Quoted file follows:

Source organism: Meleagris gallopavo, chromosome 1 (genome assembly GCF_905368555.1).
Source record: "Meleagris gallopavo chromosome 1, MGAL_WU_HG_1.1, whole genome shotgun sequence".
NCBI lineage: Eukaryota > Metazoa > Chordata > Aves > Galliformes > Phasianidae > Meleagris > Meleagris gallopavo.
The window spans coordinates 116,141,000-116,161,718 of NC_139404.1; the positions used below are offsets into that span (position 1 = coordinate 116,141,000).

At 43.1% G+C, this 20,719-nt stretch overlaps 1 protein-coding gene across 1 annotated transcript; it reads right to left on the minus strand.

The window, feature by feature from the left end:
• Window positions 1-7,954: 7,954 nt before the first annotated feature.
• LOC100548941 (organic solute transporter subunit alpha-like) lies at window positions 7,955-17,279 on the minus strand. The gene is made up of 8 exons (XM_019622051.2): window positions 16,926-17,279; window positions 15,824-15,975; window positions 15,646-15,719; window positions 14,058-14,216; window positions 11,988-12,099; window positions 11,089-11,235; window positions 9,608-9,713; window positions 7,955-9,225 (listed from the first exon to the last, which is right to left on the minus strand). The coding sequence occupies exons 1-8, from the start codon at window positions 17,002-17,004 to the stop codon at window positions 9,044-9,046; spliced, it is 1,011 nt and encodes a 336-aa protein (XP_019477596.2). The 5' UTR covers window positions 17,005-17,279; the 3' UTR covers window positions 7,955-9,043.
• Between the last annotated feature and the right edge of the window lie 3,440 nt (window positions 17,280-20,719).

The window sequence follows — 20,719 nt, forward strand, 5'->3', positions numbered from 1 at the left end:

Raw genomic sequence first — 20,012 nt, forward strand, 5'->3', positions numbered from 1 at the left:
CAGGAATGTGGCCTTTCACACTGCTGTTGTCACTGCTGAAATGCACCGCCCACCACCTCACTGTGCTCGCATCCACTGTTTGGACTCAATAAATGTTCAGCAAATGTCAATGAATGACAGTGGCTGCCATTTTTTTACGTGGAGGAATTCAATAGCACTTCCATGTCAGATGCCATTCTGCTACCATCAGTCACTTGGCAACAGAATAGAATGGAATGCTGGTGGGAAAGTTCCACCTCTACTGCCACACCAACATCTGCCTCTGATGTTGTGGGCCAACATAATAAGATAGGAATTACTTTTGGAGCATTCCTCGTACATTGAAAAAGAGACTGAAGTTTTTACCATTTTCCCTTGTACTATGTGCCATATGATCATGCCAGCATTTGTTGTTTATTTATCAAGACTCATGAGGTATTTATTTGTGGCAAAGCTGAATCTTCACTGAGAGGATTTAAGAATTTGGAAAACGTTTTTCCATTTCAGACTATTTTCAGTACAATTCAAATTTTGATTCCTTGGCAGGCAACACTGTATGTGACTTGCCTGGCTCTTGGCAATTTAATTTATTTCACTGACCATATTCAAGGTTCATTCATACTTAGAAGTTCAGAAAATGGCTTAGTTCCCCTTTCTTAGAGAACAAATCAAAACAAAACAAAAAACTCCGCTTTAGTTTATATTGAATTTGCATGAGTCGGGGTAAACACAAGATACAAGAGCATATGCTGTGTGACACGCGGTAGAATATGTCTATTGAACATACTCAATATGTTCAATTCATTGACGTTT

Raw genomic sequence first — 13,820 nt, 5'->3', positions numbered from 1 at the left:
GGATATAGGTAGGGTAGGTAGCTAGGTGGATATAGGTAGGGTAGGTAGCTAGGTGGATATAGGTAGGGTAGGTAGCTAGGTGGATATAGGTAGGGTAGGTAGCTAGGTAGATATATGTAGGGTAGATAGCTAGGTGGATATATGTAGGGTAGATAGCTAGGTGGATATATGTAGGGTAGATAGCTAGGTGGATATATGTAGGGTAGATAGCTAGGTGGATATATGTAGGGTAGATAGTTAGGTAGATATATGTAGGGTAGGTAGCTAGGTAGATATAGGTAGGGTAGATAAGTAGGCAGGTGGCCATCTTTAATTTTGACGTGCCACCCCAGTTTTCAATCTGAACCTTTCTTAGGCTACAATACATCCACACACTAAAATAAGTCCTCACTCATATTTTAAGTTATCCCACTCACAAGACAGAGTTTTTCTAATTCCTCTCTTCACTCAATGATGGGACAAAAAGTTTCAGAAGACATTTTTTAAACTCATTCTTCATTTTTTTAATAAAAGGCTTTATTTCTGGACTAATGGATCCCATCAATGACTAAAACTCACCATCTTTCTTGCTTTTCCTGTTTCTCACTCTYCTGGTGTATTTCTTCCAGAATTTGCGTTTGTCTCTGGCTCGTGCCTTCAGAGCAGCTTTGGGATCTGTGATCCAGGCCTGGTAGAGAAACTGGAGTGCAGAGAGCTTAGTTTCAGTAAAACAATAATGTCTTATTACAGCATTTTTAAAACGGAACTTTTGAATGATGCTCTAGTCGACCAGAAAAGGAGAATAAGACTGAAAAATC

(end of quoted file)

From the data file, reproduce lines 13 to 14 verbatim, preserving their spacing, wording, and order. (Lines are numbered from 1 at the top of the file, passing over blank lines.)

Raw genomic sequence first — 13,820 nt, 5'->3', positions numbered from 1 at the left:
GGATATAGGTAGGGTAGGTAGCTAGGTGGATATAGGTAGGGTAGGTAGCTAGGTGGATATAGGTAGGGTAGGTAGCTAGGTGGATATAGGTAGGGTAGGTAGCTAGGTAGATATATGTAGGGTAGATAGCTAGGTGGATATATGTAGGGTAGATAGCTAGGTGGATATATGTAGGGTAGATAGCTAGGTGGATATATGTAGGGTAGATAGCTAGGTGGATATATGTAGGGTAGATAGTTAGGTAGATATATGTAGGGTAGGTAGCTAGGTAGATATAGGTAGGGTAGATAAGTAGGCAGGTGGCCATCTTTAATTTTGACGTGCCACCCCAGTTTTCAATCTGAACCTTTCTTAGGCTACAATACATCCACACACTAAAATAAGTCCTCACTCATATTTTAAGTTATCCCACTCACAAGACAGAGTTTTTCTAATTCCTCTCTTCACTCAATGATGGGACAAAAAGTTTCAGAAGACATTTTTTAAACTCATTCTTCATTTTTTTAATAAAAGGCTTTATTTCTGGACTAATGGATCCCATCAATGACTAAAACTCACCATCTTTCTTGCTTTTCCTGTTTCTCACTCTYCTGGTGTATTTCTTCCAGAATTTGCGTTTGTCTCTGGCTCGTGCCTTCAGAGCAGCTTTGGGATCTGTGATCCAGGCCTGGTAGAGAAACTGGAGTGCAGAGAGCTTAGTTTCAGTAAAACAATAATGTCTTATTACAGCATTTTTAAAACGGAACTTTTGAATGATGCTCTAGTCGACCAGAAAAGGAGAATAAGACTGAAAAATC